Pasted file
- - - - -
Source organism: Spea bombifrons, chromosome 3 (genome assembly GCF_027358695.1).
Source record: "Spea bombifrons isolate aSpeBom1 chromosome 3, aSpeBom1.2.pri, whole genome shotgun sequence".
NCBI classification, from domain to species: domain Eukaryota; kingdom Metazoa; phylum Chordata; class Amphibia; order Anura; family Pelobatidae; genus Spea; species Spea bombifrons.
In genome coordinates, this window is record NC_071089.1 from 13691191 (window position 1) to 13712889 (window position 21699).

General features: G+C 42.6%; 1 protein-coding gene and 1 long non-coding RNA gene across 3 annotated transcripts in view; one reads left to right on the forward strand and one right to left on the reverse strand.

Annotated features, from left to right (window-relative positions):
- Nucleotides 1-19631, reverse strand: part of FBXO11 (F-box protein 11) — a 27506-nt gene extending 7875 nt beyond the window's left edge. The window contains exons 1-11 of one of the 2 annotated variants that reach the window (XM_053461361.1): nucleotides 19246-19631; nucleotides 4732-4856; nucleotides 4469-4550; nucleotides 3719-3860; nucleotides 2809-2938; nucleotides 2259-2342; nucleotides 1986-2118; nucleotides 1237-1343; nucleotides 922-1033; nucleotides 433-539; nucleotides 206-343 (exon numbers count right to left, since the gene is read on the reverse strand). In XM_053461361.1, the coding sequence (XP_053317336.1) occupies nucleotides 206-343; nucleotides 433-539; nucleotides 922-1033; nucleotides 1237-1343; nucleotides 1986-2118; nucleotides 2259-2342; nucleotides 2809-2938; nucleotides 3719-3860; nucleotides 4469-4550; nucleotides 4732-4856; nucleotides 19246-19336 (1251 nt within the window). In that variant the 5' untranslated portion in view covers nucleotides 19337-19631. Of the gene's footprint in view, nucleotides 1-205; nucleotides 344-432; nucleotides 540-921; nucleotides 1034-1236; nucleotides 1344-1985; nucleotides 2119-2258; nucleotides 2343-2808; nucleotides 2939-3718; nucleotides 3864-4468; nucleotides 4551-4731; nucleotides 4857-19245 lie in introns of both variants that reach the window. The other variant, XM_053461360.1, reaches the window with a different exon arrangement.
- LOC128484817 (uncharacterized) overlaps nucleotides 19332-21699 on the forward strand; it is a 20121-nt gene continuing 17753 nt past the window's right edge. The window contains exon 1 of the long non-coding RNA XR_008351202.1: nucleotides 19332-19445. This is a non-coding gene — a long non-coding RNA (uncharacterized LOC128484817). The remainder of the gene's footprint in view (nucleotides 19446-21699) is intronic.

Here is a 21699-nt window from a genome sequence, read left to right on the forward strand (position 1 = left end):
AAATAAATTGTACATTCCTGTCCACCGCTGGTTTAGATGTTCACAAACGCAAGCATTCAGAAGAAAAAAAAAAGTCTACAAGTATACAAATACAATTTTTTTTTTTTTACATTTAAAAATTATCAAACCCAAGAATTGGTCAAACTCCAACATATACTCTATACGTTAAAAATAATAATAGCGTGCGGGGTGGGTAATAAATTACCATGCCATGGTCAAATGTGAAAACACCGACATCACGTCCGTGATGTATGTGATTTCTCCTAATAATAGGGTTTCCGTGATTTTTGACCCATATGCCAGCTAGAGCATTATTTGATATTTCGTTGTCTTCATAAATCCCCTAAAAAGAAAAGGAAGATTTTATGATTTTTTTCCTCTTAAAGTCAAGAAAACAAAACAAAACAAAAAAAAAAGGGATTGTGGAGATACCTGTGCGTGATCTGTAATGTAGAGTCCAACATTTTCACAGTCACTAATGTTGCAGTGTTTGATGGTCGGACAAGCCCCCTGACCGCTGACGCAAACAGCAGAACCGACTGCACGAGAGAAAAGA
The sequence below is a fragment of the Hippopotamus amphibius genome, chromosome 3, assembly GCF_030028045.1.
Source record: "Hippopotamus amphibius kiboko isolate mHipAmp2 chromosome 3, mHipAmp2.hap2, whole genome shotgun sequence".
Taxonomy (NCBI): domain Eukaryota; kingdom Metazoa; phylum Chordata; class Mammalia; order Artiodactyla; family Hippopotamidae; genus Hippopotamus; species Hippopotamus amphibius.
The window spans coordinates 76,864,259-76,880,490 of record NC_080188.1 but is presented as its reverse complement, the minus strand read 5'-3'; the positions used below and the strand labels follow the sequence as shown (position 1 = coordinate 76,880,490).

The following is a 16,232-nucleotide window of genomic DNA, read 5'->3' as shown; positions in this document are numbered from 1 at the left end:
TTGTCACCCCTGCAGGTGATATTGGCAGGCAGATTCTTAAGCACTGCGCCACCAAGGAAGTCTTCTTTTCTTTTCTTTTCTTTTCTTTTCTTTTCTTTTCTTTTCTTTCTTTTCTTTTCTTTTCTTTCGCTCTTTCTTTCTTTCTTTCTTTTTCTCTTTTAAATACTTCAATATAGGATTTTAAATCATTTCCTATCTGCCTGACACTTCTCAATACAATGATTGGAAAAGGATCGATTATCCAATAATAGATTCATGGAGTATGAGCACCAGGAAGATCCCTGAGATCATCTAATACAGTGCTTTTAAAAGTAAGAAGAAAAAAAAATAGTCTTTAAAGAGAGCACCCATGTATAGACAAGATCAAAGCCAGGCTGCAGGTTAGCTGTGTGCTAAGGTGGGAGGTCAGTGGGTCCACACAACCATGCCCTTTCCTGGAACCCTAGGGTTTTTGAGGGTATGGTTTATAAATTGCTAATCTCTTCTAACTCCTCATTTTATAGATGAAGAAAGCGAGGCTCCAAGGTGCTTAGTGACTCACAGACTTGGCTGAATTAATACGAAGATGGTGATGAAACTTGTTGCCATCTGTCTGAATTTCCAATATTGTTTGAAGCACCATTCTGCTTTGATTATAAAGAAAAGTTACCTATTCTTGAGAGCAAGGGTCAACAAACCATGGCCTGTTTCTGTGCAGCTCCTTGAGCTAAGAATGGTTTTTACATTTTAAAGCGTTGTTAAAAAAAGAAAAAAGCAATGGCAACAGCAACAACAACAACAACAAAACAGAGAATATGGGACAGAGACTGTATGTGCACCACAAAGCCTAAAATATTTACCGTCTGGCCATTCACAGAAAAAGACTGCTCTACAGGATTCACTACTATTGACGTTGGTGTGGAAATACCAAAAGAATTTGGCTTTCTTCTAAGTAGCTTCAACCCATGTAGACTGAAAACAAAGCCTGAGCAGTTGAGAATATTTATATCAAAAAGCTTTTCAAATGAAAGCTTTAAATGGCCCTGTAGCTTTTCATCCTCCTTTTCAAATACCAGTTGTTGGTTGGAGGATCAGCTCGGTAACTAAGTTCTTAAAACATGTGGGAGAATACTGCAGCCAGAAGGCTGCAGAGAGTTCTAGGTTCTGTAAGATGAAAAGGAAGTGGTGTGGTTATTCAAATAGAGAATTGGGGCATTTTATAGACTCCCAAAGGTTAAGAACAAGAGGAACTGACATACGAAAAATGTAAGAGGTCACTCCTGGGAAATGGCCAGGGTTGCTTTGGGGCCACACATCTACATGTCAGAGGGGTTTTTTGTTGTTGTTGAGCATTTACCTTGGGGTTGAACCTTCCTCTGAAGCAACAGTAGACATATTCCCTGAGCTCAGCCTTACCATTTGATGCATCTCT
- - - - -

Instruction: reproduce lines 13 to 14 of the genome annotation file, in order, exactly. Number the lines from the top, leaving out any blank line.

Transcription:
Taxonomy (NCBI): domain Eukaryota; kingdom Metazoa; phylum Chordata; class Mammalia; order Artiodactyla; family Hippopotamidae; genus Hippopotamus; species Hippopotamus amphibius.
The window spans coordinates 76,864,259-76,880,490 of record NC_080188.1 but is presented as its reverse complement, the minus strand read 5'-3'; the positions used below and the strand labels follow the sequence as shown (position 1 = coordinate 76,880,490).